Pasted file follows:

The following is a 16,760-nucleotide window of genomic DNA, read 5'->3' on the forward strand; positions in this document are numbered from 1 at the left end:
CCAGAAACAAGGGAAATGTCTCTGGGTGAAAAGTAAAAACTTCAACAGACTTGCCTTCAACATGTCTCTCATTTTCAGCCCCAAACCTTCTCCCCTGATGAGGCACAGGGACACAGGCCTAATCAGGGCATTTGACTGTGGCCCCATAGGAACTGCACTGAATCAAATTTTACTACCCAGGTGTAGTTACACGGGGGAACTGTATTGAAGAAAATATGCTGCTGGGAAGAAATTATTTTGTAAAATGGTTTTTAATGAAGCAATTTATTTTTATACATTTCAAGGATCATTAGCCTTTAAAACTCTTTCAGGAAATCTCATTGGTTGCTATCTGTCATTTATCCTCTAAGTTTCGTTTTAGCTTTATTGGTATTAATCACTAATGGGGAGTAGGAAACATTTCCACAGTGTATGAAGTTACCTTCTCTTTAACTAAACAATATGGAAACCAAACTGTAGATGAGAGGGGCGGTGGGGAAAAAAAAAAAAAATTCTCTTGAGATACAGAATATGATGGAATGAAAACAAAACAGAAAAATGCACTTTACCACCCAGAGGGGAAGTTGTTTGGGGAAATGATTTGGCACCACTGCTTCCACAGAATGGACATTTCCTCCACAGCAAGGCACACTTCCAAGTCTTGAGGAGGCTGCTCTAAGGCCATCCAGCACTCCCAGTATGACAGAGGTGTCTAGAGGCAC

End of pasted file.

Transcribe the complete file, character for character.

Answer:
The following is a 16,760-nucleotide window of genomic DNA, read 5'->3' on the forward strand; positions in this document are numbered from 1 at the left end:
CCAGAAACAAGGGAAATGTCTCTGGGTGAAAAGTAAAAACTTCAACAGACTTGCCTTCAACATGTCTCTCATTTTCAGCCCCAAACCTTCTCCCCTGATGAGGCACAGGGACACAGGCCTAATCAGGGCATTTGACTGTGGCCCCATAGGAACTGCACTGAATCAAATTTTACTACCCAGGTGTAGTTACACGGGGGAACTGTATTGAAGAAAATATGCTGCTGGGAAGAAATTATTTTGTAAAATGGTTTTTAATGAAGCAATTTATTTTTATACATTTCAAGGATCATTAGCCTTTAAAACTCTTTCAGGAAATCTCATTGGTTGCTATCTGTCATTTATCCTCTAAGTTTCGTTTTAGCTTTATTGGTATTAATCACTAATGGGGAGTAGGAAACATTTCCACAGTGTATGAAGTTACCTTCTCTTTAACTAAACAATATGGAAACCAAACTGTAGATGAGAGGGGCGGTGGGGAAAAAAAAAAAAAATTCTCTTGAGATACAGAATATGATGGAATGAAAACAAAACAGAAAAATGCACTTTACCACCCAGAGGGGAAGTTGTTTGGGGAAATGATTTGGCACCACTGCTTCCACAGAATGGACATTTCCTCCACAGCAAGGCACACTTCCAAGTCTTGAGGAGGCTGCTCTAAGGCCATCCAGCACTCCCAGTATGACAGAGGTGTCTAGAGGCAC